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June 28, 2009

Eugenia Parrilla Interview, Part 3


Chicho & Eugenia dance to "Poema" at CITA 2005

Final installment of interview with Eugenia Parrilla, August 2006, Chicago.

Beatriz: When I see the couples dancing tango salon, I can more or less tell which couples are connected and which ones aren’t. Can you do the same and tell which couples dancing "new tango" are connected and which ones aren’t?

Eugenia: Yes, by all means. And for me it doesn’t have to do with what type of tango you dance. There are things that I would never do, and I like them, but I know I would never do them.

B: Like what, for example?

E: There are couples that I see and I say, “Okay, I would never do that because it’s not what motivates me.” But I might still love it. I know I’m not going to dance canyengue style. Maybe I could as an interpretation of a time, but I’m not going to dedicate my life to doing that. But I love it when I see it. I love it. There are things that reach you even though it’s not exactly what you would want to do.

[…]

Joe: What do you want to do for your personal goals in tango?

E: The idea of integrating more and more things interests me, of being able to integrate theater. It might not have much to do with tango, but I also really like aerial things. I would like to be able to integrate other arts with tango.

B: You’re referring to aerial dance?

E: Yes, aerial dance. I would like to be able to do theater quite a bit.

B: You’d like to integrate that with tango?

E: I would like to, that with tango, and theater, and for everything to have a common thread. To get to the point where I can do something more open, more thus like the dance [[la danza]], more artistic. So that the tango would be seen more like something like a dance [[la danza]] and not like a closed circle that only knows tango. That it would expand more each time, that it could go further to la danza, more to expressivity, more to something credible, of expressivity. And I would like to be able to deal with real topics about actual problems, about what’s happening in the world. And not just from the point of view of the cabaret and the cafishio who manages the crazy women. It seems that that makes you able to… Well, it’s fine. It’s the roots. But if that is managed in an intelligent way to be able to do a show, I think in that way it will be interesting. But if it’s always the same story, I think it’s always frozen. You can take something old and relate it to something more current. Because even today there’s lots of prostitution, there are a lot of things, through another context, through another place. And I think that that’s interesting, being able to approach the emotions, what’s happening with emotions, from a more psychological viewpoint, than through something so closed. I don’t know. Something open, more artistic.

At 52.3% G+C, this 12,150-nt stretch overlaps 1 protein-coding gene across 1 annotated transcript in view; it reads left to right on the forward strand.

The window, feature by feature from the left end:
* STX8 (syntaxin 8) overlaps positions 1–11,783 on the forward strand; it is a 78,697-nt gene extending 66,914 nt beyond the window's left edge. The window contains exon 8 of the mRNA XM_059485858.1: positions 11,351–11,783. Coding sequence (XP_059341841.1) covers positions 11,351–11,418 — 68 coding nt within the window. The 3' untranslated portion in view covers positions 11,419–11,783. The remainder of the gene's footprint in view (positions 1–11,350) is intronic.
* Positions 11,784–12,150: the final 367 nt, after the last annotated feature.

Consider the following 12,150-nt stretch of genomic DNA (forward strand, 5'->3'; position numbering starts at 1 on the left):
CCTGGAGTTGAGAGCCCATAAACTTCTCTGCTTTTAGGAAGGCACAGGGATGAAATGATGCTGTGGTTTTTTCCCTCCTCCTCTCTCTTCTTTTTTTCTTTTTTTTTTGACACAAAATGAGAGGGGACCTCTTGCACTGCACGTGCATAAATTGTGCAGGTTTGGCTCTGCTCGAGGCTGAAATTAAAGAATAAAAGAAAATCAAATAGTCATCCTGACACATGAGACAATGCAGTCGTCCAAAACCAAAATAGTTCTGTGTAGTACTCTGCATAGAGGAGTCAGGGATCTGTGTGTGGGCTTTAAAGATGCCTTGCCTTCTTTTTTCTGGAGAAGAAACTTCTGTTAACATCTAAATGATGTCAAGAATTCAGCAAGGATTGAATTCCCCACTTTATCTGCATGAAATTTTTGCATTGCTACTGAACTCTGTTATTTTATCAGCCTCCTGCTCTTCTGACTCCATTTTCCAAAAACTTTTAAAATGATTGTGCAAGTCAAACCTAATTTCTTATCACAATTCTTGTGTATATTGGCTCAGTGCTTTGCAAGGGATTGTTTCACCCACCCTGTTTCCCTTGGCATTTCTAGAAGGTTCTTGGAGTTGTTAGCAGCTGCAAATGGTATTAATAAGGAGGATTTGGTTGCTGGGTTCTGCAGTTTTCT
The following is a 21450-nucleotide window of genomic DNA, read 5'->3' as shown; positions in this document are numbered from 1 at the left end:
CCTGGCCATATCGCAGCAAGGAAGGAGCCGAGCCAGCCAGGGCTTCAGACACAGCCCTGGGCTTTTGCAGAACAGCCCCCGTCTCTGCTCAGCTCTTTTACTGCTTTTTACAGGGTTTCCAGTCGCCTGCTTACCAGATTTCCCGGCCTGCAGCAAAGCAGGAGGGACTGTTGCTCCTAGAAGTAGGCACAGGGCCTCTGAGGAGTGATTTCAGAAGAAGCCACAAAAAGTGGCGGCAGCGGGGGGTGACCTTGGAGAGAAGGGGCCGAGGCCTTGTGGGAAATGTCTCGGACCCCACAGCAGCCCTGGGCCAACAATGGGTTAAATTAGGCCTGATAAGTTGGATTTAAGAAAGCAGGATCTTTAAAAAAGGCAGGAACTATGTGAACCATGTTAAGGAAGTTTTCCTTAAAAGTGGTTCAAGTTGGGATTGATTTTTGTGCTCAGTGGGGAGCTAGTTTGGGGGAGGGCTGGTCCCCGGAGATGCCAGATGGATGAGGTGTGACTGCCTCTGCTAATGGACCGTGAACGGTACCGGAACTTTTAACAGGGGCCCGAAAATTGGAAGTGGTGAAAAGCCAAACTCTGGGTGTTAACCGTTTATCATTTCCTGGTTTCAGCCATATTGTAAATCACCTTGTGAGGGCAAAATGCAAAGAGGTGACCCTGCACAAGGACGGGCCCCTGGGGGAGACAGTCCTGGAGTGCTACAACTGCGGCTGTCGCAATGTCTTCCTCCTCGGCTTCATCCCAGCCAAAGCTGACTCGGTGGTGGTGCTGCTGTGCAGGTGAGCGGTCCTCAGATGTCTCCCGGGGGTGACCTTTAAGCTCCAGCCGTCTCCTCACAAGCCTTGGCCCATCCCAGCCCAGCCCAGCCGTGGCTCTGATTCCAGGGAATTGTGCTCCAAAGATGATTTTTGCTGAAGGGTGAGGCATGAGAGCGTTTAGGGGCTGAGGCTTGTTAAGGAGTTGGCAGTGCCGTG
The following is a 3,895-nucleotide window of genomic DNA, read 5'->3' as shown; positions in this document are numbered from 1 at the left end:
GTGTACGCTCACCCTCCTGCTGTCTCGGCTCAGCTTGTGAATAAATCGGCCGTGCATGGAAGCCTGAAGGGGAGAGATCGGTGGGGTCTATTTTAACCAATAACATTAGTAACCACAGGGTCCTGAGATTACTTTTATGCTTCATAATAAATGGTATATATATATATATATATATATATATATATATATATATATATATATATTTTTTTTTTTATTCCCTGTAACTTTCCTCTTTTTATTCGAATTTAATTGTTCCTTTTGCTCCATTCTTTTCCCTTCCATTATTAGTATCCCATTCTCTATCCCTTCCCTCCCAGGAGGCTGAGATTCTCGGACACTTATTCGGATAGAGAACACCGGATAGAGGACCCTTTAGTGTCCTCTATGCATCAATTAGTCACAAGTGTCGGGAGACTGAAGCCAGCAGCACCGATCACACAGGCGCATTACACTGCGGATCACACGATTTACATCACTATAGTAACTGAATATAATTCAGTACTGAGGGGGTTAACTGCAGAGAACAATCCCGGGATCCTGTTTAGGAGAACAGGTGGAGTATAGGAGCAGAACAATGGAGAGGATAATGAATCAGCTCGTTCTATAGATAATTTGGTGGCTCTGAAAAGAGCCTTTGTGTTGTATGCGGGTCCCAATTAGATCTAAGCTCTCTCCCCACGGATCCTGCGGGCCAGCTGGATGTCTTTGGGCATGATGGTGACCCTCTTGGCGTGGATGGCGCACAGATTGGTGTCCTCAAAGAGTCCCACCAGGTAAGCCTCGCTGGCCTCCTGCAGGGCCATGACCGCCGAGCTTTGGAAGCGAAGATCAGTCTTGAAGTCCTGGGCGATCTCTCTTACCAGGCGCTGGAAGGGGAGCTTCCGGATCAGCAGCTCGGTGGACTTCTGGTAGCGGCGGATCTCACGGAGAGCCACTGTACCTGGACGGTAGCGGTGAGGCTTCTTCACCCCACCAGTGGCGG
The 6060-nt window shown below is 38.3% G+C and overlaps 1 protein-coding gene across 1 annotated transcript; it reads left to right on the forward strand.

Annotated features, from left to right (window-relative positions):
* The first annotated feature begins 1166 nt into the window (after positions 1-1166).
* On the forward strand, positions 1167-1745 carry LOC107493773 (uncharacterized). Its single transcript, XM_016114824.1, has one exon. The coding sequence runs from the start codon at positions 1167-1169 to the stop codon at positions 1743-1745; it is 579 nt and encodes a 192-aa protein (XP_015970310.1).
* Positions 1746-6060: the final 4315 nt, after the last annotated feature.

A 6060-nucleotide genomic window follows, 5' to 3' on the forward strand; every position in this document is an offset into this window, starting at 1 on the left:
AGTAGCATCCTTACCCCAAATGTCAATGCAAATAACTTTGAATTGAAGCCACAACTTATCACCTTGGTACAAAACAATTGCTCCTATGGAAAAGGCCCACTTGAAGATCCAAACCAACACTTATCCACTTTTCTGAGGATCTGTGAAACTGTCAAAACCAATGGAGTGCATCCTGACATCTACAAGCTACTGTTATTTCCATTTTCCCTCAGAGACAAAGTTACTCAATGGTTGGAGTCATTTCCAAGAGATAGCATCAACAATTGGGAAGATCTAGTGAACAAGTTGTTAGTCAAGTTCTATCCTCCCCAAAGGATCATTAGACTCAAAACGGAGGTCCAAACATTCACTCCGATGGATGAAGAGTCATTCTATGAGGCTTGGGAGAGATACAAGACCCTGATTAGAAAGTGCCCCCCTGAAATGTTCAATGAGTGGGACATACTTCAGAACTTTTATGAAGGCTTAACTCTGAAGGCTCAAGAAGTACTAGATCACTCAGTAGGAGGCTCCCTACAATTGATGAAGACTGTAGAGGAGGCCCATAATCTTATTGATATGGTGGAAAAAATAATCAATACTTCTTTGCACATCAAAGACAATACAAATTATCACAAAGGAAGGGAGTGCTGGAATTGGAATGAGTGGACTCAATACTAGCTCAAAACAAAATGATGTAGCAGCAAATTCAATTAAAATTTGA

J: You said that you studied music?

E: I studied piano.

J: From the point of view of music, do you like the direction that contemporary tango music is taking today with the tango electronico?